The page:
The random endorsement: Wikipedia


There was controversy when I endorsed the movie “Once” last week, primarily because some folks (where “some folks” is defined as one of my friends) argued that movie reviews have no place on a tech site. Well, hater(s), this is my column and I’ll endorse whatever the heck I want. Today, though, I’m bringing it back to tech.

Wikipedia, you just got endorsed.

Wikipedia has replaced Google in my life, as far as looking up information is concerned (as opposed to maps and e-mail and so forth). I use it both for work—when did that phone come out? what studios exclusively support Blu-ray?—and for fun—which Crash Test Dummies did I have growing up?, how much is De Beers worth?, how great is Arrested Development?—which makes me both a nerd and jerk.

On top of that, Wikipedia helped me ace my political science final exams that I took on Tuesday and Wednesday. So much for it being inaccurate.

I took two exams this week, one in a class called Western European Politics and the other in National Security. Briefly, Western Euro dealt with the changing landscape of politics in Western Europe, how the democracies of the UK, France, Germany and Italy came about, what’s the deal with the EU as an institution, etc. National Sec was about the Patriot Act (which I defended), the scarcity of oil and why Saudi Arabia matters so much (generally, it has plenty of oil but doesn’t use it, therefore it can control world prices), and so on. Wikipedia has so much information on these topics, often in infinitely more readable prose than that of my overpriced textbooks.

Like, check this out. From this one little chart, I was able to gain a spatial understanding of the the EU’s three pillars: who does what and where, who hooked up with whom at the party on Saturday night, etc. One chart, no doubt put together by some busybody with too much time on his hands, brought it all home in a way that my awful textbook spent six or so pages struggling to describe.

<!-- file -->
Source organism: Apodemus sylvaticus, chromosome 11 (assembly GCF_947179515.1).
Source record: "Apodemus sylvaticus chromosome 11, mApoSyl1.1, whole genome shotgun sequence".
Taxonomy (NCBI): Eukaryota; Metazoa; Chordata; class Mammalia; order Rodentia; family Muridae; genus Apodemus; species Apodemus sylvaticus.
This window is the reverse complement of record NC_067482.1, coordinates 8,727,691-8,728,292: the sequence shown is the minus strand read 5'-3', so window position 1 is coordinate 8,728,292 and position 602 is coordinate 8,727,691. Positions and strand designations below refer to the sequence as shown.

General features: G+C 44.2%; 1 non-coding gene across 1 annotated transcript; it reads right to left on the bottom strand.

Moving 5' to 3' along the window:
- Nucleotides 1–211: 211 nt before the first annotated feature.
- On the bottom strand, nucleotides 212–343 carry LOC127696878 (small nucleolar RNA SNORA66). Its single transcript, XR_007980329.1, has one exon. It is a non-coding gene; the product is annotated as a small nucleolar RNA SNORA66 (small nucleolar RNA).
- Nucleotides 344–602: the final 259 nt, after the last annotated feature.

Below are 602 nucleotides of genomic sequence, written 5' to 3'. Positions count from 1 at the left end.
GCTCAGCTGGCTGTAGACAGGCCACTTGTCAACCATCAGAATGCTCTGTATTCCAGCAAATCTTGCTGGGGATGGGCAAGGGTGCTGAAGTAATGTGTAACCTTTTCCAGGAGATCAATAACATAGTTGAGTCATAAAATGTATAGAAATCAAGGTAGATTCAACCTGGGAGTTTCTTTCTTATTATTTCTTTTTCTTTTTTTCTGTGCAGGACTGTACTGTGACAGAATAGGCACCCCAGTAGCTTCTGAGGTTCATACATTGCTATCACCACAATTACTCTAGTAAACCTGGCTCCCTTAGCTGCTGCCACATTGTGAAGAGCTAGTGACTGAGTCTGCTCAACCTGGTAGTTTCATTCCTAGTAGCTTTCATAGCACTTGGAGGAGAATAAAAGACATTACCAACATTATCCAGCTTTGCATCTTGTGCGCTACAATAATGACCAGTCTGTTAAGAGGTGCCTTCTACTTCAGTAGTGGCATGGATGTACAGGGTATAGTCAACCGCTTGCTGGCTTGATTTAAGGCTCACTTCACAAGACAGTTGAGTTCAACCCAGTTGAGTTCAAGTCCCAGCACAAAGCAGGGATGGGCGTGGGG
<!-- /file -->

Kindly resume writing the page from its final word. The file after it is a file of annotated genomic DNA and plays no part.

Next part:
I remember when I was taking an astronomy class two years ago, I would often look up concepts and theories on Wikipedia because the textbook we used did such a terrible job of explaining it. Oh, that’s what a parsec is. So kids, don’t listen to your teachers when they say Wikipedia can’t be trusted, because it totally can be. I mean, use your better judgment, obviously. Once, for example, I wanted to check what information Wikipedia had on dĂ©tente, maybe something that my awful textbook left out. Yet the entry for detente was describing something like Israel’s role in shaping U.S. foreign policy in vaguely anti-Semitic terms. Something clearly was amiss. Ten minutes later I refreshed the page and all the correct info was there. See, self-policing works.

School work aside, I certainly can’t be the only person who goes on Wikipedia to look up things like old Nickelodeon TV shows and to learn the entire history of FC Barcelona in English, Spanish and Catalan?. It’s such a time sink.

Wikipedia, you have greatly enhanced my quality of life. Thank you very much.